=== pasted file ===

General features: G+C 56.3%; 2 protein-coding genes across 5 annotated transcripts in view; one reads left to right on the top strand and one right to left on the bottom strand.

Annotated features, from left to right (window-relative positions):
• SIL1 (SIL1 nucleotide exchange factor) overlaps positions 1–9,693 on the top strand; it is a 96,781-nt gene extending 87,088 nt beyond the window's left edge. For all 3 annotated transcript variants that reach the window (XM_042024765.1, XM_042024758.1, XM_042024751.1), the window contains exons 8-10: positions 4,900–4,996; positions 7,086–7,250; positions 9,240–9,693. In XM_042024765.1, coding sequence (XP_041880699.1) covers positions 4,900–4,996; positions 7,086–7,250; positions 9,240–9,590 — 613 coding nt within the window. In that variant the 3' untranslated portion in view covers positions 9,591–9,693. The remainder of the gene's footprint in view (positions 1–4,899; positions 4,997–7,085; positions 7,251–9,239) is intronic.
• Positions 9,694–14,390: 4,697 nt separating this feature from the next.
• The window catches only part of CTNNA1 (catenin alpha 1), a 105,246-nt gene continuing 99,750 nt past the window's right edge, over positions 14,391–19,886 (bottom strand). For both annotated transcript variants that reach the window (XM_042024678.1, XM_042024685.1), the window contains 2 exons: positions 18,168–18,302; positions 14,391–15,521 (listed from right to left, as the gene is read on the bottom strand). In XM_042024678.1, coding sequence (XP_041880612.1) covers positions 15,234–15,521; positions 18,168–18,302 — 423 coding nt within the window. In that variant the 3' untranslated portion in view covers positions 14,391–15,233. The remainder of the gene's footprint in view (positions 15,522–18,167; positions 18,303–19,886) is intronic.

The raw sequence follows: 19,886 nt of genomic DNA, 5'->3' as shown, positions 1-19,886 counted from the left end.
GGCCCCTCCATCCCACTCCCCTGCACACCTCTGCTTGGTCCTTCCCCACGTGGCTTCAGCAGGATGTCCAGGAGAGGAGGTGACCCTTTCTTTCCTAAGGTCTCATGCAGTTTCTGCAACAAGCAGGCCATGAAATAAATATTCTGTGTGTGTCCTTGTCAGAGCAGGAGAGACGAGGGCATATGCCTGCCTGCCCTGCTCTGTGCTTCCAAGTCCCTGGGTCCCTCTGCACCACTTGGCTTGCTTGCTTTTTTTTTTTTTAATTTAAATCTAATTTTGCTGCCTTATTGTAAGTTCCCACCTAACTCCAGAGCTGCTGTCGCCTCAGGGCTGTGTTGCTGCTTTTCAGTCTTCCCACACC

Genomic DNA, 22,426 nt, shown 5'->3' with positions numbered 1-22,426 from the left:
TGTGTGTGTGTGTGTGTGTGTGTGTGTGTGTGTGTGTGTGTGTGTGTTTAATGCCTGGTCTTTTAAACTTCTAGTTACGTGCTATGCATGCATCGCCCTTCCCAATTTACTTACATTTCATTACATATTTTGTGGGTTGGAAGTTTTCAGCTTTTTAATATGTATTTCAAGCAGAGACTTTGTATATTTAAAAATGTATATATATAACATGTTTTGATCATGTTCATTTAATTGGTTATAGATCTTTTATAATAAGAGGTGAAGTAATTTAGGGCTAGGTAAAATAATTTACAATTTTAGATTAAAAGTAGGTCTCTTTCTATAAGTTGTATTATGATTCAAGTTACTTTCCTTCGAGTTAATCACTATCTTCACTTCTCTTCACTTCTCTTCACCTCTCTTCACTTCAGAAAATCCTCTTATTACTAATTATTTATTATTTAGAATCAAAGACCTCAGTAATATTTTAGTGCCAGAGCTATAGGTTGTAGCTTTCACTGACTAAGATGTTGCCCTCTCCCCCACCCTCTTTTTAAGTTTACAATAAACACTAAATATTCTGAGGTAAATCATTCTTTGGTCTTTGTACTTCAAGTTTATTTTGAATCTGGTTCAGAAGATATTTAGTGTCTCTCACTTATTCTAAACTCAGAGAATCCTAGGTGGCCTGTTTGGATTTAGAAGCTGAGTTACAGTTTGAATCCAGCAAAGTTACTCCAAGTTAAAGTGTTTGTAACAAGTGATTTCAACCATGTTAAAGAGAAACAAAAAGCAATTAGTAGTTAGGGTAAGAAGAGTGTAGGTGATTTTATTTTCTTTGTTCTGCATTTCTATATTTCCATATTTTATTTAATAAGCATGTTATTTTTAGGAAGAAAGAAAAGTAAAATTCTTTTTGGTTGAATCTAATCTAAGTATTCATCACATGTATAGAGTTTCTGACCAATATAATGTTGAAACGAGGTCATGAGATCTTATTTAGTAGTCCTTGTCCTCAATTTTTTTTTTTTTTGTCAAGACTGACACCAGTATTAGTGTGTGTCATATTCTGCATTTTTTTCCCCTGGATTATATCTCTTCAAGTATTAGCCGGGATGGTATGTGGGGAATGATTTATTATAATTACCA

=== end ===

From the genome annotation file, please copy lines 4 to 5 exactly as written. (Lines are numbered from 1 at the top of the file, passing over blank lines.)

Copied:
• Positions 9,694–14,390: 4,697 nt separating this feature from the next.
• The window catches only part of CTNNA1 (catenin alpha 1), a 105,246-nt gene continuing 99,750 nt past the window's right edge, over positions 14,391–19,886 (bottom strand). For both annotated transcript variants that reach the window (XM_042024678.1, XM_042024685.1), the window contains 2 exons: positions 18,168–18,302; positions 14,391–15,521 (listed from right to left, as the gene is read on the bottom strand). In XM_042024678.1, coding sequence (XP_041880612.1) covers positions 15,234–15,521; positions 18,168–18,302 — 423 coding nt within the window. In that variant the 3' untranslated portion in view covers positions 14,391–15,233. The remainder of the gene's footprint in view (positions 15,522–18,167; positions 18,303–19,886) is intronic.